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what nice and curious Questions they have still by them. But take notice, that.no Questions will be answered, or received, but wliat are sent to the Athenian (or Smith's) Coilee-house in Stock’s-market, and postage paid."
“ The Athenian Catechism: containing, The Atheist's Catechism, Numb.1. A Continuation of the Atheist's Catechism, Numb. 2. The Player's Catechism, Numb. 3. The High Flyer's Catechism, Numb. 4. The bigotted Dissenter's Catechism, Numb.5. The Atheist at Confession: or, the Atheist's penitential Catechism, Numb. 6. A Continuation of the Atheist's penitential Catechism, Numb. 7. The occasional Conformist's Catechism, Numb. 8. The occasional Nonconformist's Caiechisi, Numb.9. A Continuation of the occasional Nonconformist's Catechism, Vumb. 10. The Lady's Catechism for Paint and Patches, Numb. 11. A Catechism for our late Pamphleteers, Numb. 12. A Catechism for Coffee-houses, Numb. 13. A Contitinuation of the Coffee-house Catechism, Numb. 14. TheCatechism forCoifee-louses continued, Numb. 15. The finishing Catechism for the Coffee-houses, Numb. 16. The Political Catechisin, for the Improvement of Newsinongers, Nurnb. 17. A Continuation of the Political Catechism, Numb. 18, 19, 20.--These several Catechisins are a Continuation of the Athenian Catechisin. To which is added, The Gentleman's Courant, or, News for the Ingenious. These 20 Numbers complete the first Volume of the Athenian Catechism; and are sold at 18d. A second Volume of this Catechetical Project will be publisheri, if due encouragement be given.---By the New Athenian Society.”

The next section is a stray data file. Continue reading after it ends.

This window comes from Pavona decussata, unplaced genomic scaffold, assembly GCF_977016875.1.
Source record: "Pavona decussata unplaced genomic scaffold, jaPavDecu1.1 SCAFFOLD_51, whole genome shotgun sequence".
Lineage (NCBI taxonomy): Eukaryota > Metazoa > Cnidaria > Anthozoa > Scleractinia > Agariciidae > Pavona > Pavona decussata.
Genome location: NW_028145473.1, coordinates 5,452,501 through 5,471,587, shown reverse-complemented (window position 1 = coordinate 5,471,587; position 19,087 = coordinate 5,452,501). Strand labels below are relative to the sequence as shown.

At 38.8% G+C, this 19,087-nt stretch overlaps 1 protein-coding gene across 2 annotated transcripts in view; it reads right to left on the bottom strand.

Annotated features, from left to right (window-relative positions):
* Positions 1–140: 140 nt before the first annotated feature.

8. “ Dunton's Whipping-post: or, a Satire upon every body. To which is added, A Panegyrick on the most deserving Gentlemen and Ladies in the Three Kingdoms; &c. &c. Vol. I. To wbich is added, The Living Elegy: or, Dunton's Letter to his few Creditors. With the Character of a
Summer Friend. Also, the secret History of the Weekly Writers, in a distinct Challenge to each of them. Printed, and are to be sold by B. Bragg, at the Black Raven in Paternoster-row. 1706."